He relieved me, and I went below to change, and await the first liberty boat. (As off-going OOD, I didn't have a Maneuvering Watch station.) I'm sitting in the wardroom, listening to the conversations between the bridge and control. The "small boats" I had seen earlier turned out to be a protest fleet, concerned that we would turn their fair city into a radioactive holocaust with our evil nuclear reactor. As the poor OOD was trying to reach our anchorage, the kayaks and other small boats kept trying to cut us off, while the Aussie police boats were trying to keep them away. Eventually, a protestor in a kayak pulled alongside our sub and jumped onto the hull. The Aussie police pulled up, grabbed the guy, held his head undewater for a few seconds, then hauled him up into their boat. Eventually we got anchored, and the protestors left (the TV crews had gone away), and they went up to a mountain near Hobart to fast for the duration of our stay. The rest of the town opened their doors to us, and gave us what all agreed was the best liberty call anyone had ever experienced. (I ended up sleeping on a park bench that first night in my Service Dress Blue uniform because I missed the last liberty launch back to the sub.)
The comments are now open for your sea stories...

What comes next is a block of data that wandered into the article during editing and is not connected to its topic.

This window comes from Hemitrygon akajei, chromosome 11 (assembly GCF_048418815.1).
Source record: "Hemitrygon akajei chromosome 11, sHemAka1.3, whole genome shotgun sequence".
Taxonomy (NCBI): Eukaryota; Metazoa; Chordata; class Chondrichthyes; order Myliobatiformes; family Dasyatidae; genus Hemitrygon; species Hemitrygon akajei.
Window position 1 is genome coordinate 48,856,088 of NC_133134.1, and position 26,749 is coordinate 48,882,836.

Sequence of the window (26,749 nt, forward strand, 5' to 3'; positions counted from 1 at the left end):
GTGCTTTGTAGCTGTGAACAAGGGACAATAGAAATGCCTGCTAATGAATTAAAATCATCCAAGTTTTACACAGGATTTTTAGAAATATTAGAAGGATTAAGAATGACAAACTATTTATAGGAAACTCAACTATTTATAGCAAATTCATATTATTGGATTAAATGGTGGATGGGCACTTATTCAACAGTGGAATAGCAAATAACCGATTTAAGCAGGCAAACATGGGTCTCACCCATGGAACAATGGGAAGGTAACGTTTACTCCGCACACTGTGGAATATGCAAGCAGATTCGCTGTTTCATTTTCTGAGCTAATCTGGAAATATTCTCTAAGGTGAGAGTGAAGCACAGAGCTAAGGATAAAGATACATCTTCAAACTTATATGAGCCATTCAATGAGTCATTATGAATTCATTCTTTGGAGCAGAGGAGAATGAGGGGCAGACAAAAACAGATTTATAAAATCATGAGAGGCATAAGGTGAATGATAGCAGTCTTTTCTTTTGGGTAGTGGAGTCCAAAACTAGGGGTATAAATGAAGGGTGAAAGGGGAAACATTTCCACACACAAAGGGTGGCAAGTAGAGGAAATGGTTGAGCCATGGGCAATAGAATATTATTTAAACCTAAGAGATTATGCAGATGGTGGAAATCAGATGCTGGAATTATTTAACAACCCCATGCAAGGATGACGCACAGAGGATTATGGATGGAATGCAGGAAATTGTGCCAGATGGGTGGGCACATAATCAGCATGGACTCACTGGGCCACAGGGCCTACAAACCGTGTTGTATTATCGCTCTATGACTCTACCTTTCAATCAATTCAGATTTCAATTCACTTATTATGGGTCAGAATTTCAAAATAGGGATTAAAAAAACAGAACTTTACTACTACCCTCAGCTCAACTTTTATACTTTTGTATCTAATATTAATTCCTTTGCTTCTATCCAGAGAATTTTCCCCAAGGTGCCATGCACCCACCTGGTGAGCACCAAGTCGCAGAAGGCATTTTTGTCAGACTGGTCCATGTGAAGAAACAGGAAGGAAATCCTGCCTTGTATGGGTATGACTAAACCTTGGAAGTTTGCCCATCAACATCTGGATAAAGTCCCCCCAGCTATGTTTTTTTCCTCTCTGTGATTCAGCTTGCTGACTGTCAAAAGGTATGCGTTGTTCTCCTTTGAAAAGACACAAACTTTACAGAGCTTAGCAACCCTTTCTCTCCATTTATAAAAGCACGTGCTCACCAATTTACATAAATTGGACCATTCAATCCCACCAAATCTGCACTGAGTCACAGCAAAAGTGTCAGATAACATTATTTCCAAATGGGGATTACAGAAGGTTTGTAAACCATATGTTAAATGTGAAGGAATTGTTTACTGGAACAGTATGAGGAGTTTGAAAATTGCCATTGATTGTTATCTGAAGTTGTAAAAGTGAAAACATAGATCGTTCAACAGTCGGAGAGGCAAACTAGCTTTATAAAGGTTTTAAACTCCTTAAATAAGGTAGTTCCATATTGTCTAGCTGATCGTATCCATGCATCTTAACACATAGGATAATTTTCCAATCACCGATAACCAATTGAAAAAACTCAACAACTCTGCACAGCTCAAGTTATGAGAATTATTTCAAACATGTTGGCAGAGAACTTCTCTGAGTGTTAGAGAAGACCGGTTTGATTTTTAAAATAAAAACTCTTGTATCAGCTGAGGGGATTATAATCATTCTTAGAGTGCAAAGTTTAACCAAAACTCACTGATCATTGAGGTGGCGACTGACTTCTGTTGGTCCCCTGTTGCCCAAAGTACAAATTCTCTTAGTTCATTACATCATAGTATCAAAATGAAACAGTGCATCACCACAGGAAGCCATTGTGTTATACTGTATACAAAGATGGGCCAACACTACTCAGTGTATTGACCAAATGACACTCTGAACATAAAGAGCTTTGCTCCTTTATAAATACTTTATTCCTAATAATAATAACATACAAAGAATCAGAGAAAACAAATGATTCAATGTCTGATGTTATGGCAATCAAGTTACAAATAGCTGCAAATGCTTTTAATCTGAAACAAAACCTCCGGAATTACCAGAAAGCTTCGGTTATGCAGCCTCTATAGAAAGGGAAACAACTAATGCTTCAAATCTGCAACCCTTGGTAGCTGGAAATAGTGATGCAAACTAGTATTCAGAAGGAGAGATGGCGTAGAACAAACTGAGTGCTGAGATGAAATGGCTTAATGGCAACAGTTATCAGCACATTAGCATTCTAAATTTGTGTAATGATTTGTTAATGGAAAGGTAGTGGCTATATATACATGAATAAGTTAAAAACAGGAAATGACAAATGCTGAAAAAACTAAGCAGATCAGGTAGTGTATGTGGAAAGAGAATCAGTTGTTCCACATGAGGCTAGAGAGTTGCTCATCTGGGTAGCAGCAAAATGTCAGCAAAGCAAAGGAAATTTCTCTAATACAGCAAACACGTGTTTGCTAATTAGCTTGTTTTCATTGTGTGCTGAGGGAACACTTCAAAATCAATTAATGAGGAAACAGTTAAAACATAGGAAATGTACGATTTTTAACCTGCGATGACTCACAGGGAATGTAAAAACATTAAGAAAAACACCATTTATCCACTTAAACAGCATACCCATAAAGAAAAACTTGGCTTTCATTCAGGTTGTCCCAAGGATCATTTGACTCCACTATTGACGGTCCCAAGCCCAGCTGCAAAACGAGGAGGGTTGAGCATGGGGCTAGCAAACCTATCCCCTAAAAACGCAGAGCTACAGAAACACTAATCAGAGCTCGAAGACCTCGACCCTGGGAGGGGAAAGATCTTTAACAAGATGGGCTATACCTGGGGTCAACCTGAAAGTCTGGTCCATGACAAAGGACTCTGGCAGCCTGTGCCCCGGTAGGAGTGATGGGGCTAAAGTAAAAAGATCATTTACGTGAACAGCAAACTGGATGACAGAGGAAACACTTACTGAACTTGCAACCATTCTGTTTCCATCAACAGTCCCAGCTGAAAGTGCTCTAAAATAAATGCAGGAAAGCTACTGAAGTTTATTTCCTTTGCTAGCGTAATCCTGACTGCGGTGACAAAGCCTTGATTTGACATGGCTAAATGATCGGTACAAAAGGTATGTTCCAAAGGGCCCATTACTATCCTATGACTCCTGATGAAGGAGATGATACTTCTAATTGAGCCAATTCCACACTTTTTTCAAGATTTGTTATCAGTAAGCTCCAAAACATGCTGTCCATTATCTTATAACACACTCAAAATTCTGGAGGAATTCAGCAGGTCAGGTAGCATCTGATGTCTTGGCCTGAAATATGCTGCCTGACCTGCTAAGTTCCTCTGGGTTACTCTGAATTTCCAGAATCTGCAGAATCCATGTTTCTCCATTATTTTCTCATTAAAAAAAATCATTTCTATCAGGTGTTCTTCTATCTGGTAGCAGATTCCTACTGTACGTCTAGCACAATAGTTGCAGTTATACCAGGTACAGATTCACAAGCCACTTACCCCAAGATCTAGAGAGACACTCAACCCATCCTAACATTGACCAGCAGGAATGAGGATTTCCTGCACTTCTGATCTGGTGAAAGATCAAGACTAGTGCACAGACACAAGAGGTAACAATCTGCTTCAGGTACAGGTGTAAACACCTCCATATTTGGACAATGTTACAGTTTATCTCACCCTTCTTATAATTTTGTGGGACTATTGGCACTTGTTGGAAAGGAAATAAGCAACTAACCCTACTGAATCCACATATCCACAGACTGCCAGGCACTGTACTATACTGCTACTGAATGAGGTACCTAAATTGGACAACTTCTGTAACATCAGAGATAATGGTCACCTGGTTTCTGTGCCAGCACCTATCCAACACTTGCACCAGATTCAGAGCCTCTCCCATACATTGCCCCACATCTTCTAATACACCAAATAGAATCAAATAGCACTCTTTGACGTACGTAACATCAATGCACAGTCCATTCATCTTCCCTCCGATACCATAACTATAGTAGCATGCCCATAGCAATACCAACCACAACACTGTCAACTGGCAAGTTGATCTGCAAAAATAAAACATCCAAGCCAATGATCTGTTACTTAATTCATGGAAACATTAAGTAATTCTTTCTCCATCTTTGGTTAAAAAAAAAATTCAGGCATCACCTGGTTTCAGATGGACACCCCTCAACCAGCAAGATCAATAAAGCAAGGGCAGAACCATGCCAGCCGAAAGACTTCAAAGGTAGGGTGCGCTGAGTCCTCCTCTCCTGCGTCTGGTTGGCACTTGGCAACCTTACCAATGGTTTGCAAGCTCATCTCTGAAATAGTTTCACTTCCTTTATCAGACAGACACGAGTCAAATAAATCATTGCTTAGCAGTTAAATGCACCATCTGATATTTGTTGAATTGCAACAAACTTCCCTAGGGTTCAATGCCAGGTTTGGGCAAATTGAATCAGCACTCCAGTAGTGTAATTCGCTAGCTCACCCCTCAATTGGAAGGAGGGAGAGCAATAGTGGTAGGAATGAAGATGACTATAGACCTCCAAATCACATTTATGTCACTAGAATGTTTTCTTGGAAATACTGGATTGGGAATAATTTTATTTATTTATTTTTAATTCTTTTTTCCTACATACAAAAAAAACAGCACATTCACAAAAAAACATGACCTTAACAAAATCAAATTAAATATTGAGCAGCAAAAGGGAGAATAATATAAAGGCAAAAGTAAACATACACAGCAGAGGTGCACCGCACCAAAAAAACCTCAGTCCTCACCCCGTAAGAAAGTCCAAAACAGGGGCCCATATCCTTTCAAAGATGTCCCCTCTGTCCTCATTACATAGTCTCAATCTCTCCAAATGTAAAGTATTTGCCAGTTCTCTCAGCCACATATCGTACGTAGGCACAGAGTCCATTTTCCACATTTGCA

13 Comments:

Blogger Steve said...

Got any good Rickover stories? Being Rickover trained, and proud of it, I always loved hearing some of the strange stories about nuke officers' interviews with Admiral Rickover. Someone should write a book full of them!

Many of my sea stories relate to the fun us enlisted nukes had with young midshipmen out for a familiarization ride on the boat with us. They were all great guys, but their seriousness demeanor was usually too good to allow us to pass up the opportunity to, er, have fun with them. Examples would include the (unauthorized) spill drill in the engineroom where the young middie was completely doused in "contaminated" water. Another example that comes to mind is the middie in the AMR2 head/shower aboard Ben Franklin (SSBN 640) wherein the victim is allowed to get comfortable sitting on the can with his poopie suit around his ankles, whereupon the outside water valve for the shower in that little space is turned on (the shower valve inside the shower having been opened after shutting off the water from the outside.)

It's strange they way guys on an FBM patrol had to get their kicks, since there were few port visits to break up the circle-turning in the middle of the ocean.

And some other time, ask me about the Lt. Frank story....

1/20/2005 8:29 PM

 
Blogger Bubblehead said...

Ah, yes, fun with plumbing on the boat. We had this one JO who blew the shitters on himself not once, but twice, during one run. We were blowing sans on the midwatch, and he stumbled out of the rack, past the signs, to use the head. The Doc claimed he used his largest needle to give him the "shot", but I'm sure it was just the regular one...